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Humans and Weather Forecasting: How ChatGPT’s 'Strawberry' Mistake Highlights the Dangers of AI-Only Forecasts

Can AI be trusted with our weather forecasts? In an age where computers and artificial intelligence (AI) are making significant strides across various industries, it's easy to assume that machines can replace human expertise in weather forecasting. However, the art of weather forecasting presents unique challenges that the experience, intuition, and nuanced understanding of meteorologists can far outshine. This is especially critical in complex weather scenarios when people rely on weather information the most.

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The Complexity of Weather Patterns

Weather forecasting is a complex science involving understanding and interpreting a plethora of variables. While computers and AI can process vast amounts of data quickly, they often lack the ability to understand the intricacies and subtleties that seasoned meteorologists can identify. Most importantly, AI forecasting works by identifying previous patterns and extrapolating them to predict future patterns. The challenge is that no two weather setups are exactly alike—each one is different. When you throw in an element of chaos (small, random events that cannot be predicted), it adds further complications.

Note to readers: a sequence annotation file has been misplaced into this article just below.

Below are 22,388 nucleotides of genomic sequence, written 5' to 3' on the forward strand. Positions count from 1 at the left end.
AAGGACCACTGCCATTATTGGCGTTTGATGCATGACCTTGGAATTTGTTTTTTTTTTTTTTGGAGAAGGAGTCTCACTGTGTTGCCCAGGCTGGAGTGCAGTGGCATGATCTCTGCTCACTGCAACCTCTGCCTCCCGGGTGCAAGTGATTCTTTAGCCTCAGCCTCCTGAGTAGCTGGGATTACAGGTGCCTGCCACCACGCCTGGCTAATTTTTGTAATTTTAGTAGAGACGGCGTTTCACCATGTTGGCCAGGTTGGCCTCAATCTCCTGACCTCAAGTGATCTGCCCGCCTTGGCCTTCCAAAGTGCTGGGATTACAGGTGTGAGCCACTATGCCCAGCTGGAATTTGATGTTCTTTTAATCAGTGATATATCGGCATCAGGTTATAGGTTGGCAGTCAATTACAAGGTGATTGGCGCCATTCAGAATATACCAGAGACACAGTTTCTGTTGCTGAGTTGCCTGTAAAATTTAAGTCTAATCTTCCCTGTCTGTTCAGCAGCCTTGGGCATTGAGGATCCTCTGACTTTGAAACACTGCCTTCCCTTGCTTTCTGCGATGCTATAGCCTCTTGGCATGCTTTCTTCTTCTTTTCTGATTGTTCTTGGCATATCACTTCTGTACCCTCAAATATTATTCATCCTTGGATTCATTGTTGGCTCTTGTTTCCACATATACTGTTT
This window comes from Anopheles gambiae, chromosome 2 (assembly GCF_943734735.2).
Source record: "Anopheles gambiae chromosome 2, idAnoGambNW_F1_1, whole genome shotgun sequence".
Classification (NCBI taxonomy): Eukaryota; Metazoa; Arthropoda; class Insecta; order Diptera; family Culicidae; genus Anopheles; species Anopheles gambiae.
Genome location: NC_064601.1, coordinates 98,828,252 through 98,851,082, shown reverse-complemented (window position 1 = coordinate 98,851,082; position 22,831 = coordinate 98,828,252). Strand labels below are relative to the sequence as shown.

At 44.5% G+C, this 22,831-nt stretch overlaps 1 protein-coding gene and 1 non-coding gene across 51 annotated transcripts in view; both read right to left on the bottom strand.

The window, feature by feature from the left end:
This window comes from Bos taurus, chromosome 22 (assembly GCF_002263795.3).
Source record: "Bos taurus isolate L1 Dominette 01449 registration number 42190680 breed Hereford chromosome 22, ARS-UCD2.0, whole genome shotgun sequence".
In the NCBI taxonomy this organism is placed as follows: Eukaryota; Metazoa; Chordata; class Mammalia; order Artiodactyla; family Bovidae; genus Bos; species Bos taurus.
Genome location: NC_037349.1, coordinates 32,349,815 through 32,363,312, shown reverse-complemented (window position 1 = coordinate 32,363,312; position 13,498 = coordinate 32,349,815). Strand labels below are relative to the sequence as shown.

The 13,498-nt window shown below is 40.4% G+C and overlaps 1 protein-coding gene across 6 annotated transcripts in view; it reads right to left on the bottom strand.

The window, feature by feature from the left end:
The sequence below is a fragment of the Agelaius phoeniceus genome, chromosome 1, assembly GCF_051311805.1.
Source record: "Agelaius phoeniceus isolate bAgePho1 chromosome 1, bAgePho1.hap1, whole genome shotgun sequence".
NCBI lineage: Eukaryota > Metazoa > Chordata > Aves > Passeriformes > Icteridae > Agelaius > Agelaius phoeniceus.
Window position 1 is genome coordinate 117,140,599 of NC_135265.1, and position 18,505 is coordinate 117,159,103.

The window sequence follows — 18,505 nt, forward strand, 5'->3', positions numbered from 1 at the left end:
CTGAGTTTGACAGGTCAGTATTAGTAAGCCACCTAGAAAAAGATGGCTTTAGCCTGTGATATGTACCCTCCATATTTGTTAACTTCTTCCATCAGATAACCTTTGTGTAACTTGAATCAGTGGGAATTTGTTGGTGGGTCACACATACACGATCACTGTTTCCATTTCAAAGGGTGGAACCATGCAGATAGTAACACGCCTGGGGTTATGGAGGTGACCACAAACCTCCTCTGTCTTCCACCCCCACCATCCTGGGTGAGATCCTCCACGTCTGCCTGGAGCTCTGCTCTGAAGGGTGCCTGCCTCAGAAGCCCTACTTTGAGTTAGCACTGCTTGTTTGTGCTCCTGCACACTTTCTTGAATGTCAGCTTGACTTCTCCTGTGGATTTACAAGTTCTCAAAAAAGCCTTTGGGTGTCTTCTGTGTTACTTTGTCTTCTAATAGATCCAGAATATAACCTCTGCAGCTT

Meteorologists spend decades studying the atmosphere, learning to recognize patterns, and understanding how various weather phenomena interact (particularly with microclimates). Their training and experience allow them to make informed judgments that AI and computers simply cannot yet replicate. They can apply intuition and experience to their forecasts, even when weather patterns are erratic and unpredictable. Meteorologists can quickly adapt to changing scenarios, recognize errors, and make adjustments to forecasts that computers and AI may miss. This ability to adapt and respond to evolving conditions is crucial for ensuring public safety and minimizing the impact of extreme weather.

Smoothing Out of Extreme Weather Forecasts

Most automated forecast systems provide an average-weighted forecast across all models. On paper, this can provide higher levels of accuracy, as most events lie within a normal distribution pattern, and average-weighted forecast systems do well when the weather is simple and normal. However, during patterns of extreme weather (particularly severe weather or extreme rainfall), it's rare that every single outcome or forecast model provides a correct forecast. In this case, AI may remove or "smooth out" the extreme values. However, a meteorologist can connect the dots and determine that an extreme event may be likely even if one (or no) computer models support this.

The 2022 Brisbane and Lismore floods were excellent examples of this. Many computer systems smoothed the forecast rainfall to see 300-500mm occur over four days. While this was true for many locations, some computer models forecasted 1000-1500mm. Had "only" 300-500mm fallen, the impacts of the floods would have been far less significant. However, some locations recorded well in excess of 1000mm, which caused significant issues.

The Human Element: Communication, Trust & Accountability